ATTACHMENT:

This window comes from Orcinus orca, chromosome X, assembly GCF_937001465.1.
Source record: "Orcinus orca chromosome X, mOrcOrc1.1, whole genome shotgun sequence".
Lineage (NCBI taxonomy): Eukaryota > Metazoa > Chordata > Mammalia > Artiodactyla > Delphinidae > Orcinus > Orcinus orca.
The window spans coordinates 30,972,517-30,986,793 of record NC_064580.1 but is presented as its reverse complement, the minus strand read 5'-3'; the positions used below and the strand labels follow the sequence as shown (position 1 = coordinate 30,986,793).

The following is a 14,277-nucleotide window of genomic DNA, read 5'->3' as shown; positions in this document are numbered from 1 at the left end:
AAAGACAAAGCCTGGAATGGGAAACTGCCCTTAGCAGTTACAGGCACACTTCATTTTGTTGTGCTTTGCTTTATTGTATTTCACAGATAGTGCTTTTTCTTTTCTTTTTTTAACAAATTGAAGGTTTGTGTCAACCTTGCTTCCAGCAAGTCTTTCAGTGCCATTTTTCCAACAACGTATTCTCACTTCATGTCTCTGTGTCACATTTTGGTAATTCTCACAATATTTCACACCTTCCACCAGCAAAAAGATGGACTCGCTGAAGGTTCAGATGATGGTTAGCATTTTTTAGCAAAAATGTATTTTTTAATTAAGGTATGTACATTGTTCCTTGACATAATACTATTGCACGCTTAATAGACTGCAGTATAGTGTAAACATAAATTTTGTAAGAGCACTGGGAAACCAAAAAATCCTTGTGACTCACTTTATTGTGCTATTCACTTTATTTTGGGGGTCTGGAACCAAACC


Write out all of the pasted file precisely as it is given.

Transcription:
This window comes from Orcinus orca, chromosome X, assembly GCF_937001465.1.
Source record: "Orcinus orca chromosome X, mOrcOrc1.1, whole genome shotgun sequence".
Lineage (NCBI taxonomy): Eukaryota > Metazoa > Chordata > Mammalia > Artiodactyla > Delphinidae > Orcinus > Orcinus orca.
The window spans coordinates 30,972,517-30,986,793 of record NC_064580.1 but is presented as its reverse complement, the minus strand read 5'-3'; the positions used below and the strand labels follow the sequence as shown (position 1 = coordinate 30,986,793).

The following is a 14,277-nucleotide window of genomic DNA, read 5'->3' as shown; positions in this document are numbered from 1 at the left end:
AAAGACAAAGCCTGGAATGGGAAACTGCCCTTAGCAGTTACAGGCACACTTCATTTTGTTGTGCTTTGCTTTATTGTATTTCACAGATAGTGCTTTTTCTTTTCTTTTTTTAACAAATTGAAGGTTTGTGTCAACCTTGCTTCCAGCAAGTCTTTCAGTGCCATTTTTCCAACAACGTATTCTCACTTCATGTCTCTGTGTCACATTTTGGTAATTCTCACAATATTTCACACCTTCCACCAGCAAAAAGATGGACTCGCTGAAGGTTCAGATGATGGTTAGCATTTTTTAGCAAAAATGTATTTTTTAATTAAGGTATGTACATTGTTCCTTGACATAATACTATTGCACGCTTAATAGACTGCAGTATAGTGTAAACATAAATTTTGTAAGAGCACTGGGAAACCAAAAAATCCTTGTGACTCACTTTATTGTGCTATTCACTTTATTTTGGGGGTCTGGAACCAAACC